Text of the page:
Zaporizhzhia, Ukraine — A long-awaited effort to evacuate people from a steel plant in the Ukrainian city of Mariupol has begun, the International Committee on the Red Cross (ICRC) and Ukrainian President Volodymyr Zelenskyy said Sunday.
The operation to bring people out of the sprawling Azovstal steel plant was being done by the ICRC with the United Nations and in coordination with Ukrainian and Russian officials, an ICRC spokesperson told CBS News. Zelenskyy tweeted that the “1st group of about 100 people is already heading to the controlled area,” and said Ukrainian officials are “working on the evacuation of other civilians from the plant.”
As many as 100,000 people are believed to still be in blockaded Mariupol, including up to 1,000 civilians who were hunkered down with an estimated 2,000 Ukrainian fighters beneath the Soviet-era steel plant — the only part of the city not occupied by the Russians.
Like other evacuations, success of the mission in Mariupol depended on Russia and its forces, deployed along a long series of checkpoints before reaching Ukrainian ones.
Zaporizhzhia, a city about 141 miles northwest of Mariupol, is the destination of the evacuation effort. Zaporizhzhia was the destination of Mariupol residents who managed to flee the city on their own when previous Red Cross- and Ukrainian-organized evacuations had to be called off due to ongoing shelling or concerns about route safety. Zelenskyy tweeted that he planned to visit the city on Monday to greet the evacuees.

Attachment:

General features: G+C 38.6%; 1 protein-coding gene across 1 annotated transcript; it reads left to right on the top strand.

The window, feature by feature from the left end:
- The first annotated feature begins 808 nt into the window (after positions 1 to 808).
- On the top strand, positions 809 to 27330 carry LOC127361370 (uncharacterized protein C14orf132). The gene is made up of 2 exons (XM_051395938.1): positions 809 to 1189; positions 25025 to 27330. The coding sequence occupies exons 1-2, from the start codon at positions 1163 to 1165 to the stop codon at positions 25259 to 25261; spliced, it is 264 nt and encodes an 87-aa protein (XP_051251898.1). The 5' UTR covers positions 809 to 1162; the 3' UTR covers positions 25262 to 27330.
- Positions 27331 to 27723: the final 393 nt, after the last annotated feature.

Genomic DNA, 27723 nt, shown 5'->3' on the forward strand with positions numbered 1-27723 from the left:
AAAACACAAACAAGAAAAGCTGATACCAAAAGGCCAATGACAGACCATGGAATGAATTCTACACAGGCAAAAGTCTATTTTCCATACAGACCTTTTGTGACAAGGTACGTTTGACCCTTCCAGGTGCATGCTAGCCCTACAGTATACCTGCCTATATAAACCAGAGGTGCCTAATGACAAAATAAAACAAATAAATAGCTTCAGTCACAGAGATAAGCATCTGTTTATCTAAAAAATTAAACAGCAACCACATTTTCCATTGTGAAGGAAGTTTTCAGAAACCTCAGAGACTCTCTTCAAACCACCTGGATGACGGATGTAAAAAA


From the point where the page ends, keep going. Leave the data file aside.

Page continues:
The ICRC said the convoy to evacuate civilians started on Friday, travelling some 140 miles before reaching the plant in Mariupol on Saturday morning.
People who have fled Russian-occupied areas have at times described their vehicles being fired on. Ukrainian officials have repeatedly accused Russian forces of shelling evacuation routes on which the two sides had agreed.
Russia’s high-stakes offensive in coastal southern Ukraine and the country’s eastern industrial heartland has Ukrainian forces fighting village-by-village and more civilians fleeing airstrikes and artillery shelling as war draws near their doorsteps.
Russian forces have embarked on a major military operation to seize significant parts of southern and eastern Ukraine following their failure to capture Kyiv. Mariupol, a port city on the Sea of Azov, is a key target because of its strategic location near the Crimea Peninsula, which Russia seized from Ukraine in 2014.
“All the leaders of the free world know what Russia has done to Mariupol. And Russia will not go unpunished for this,” Zelenskyy said in his nightly video address. He warned that Russia was “gathering additional forces for new attacks against our military in the east of the country.”
Limited evacuations from the city took place on Saturday, but the details had been unclear given the number of parties involved in the negotiations and the volatile situation on the ground.
The Russian Defense Ministry said a total of 46 people, a group of 25 and another numbering 21, were evacuated from areas near the Azovstal plant.
A top official with the Azov Regiment, the Ukrainian unit defending the steelworks, said Saturday that 20 women and children were evacuated from the plant itself. Civilians have sheltered in a maze of underground tunnels while the plant has been under siege.
In a video posted on the regiment’s Telegram channel, regiment Deputy Commander Sviatoslav Palamar called for the evacuation of wounded Ukrainian fighters as well as civilians. “We don’t know why they are not taken away and their evacuation to the territory controlled by Ukraine is not being discussed,” he said.
An Associated Press journalist saw women and children arriving in Bezimenne, a village under the control of Moscow-backed separatists in eastern Ukraine, accompanied by U.N. and Red Cross representatives.